The National Pharmacy Association (NPA) has published proposals for improving access to NHS care, following a survey which reveals that most people believe access has plummeted.

The survey reveals that 80% of people believe that access to NHS care has eroded in the course of the last 10 years, and especially so in the past 12 months. Nine in 10 people believe that more NHS services should be available in local pharmacies “to relieve pressure on GPs and make NHS services more convenient for patients.”

NPA Chairman, Nitin Sodha, said: “The NHS has a chronic access problem.  Community pharmacy – a walk in service located close to where people live, work and shop - must surely be part of the solution...  Pharmacies have the potential to do so much more to improve access to care, if the government invests in pharmacy services and allows pharmacists to put their clinical skills to full use. Our survey shows that people clearly understand local pharmacies are a solution to the NHS access crisis.”

The NPA’s See You Sooner report calls for:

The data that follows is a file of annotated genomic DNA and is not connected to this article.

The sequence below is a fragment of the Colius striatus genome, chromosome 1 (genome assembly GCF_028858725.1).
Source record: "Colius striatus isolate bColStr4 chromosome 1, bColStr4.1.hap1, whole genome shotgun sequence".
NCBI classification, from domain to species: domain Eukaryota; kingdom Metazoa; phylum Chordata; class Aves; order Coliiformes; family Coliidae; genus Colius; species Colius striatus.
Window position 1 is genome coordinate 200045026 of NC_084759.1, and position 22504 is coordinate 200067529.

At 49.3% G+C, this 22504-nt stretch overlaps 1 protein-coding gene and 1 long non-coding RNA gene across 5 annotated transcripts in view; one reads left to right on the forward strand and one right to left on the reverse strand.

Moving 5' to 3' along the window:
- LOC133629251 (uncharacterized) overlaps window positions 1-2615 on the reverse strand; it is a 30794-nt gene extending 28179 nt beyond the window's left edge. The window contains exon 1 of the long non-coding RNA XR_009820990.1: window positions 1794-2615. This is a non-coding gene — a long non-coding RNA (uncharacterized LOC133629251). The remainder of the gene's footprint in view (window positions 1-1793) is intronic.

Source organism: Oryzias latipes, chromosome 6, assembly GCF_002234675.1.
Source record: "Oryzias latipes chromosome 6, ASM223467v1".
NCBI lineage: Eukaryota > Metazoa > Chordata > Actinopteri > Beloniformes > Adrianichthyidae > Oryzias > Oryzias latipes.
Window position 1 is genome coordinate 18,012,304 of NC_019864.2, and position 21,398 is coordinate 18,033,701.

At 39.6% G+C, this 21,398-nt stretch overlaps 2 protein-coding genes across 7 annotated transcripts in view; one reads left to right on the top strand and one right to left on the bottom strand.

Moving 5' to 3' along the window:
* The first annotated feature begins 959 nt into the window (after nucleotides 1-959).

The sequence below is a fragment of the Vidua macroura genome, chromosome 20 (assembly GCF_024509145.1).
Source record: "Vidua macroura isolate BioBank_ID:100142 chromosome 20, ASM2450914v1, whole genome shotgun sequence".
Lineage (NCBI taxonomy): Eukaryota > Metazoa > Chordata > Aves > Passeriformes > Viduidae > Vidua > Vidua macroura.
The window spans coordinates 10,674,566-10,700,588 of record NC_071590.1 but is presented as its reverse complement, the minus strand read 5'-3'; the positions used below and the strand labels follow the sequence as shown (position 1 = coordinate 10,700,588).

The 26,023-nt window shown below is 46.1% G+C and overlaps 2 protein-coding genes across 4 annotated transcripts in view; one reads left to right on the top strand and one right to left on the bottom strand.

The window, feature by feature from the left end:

- Investment in community pharmacy based NHS services, so that patients consistently get quality, convenient, face to face advice and treatment
- More opportunities for pharmacists to initiate, stop or modify patients’ medicines – so that people don’t have to wait for a GP appointment for routine pharmaceutical care
- Community pharmacists to have read and write access to patient records - to give patients the assurance that wherever they access healthcare, their experience will be safe and seamless
- The NHS Constitution to include guarantees of timely face to face access to primary care.  Currently, the access pledges in the Constitution relate to emergency care or interventions that follow referral to hospital specialists; it currently has little to say about timely access to healthcare provided in the community. 

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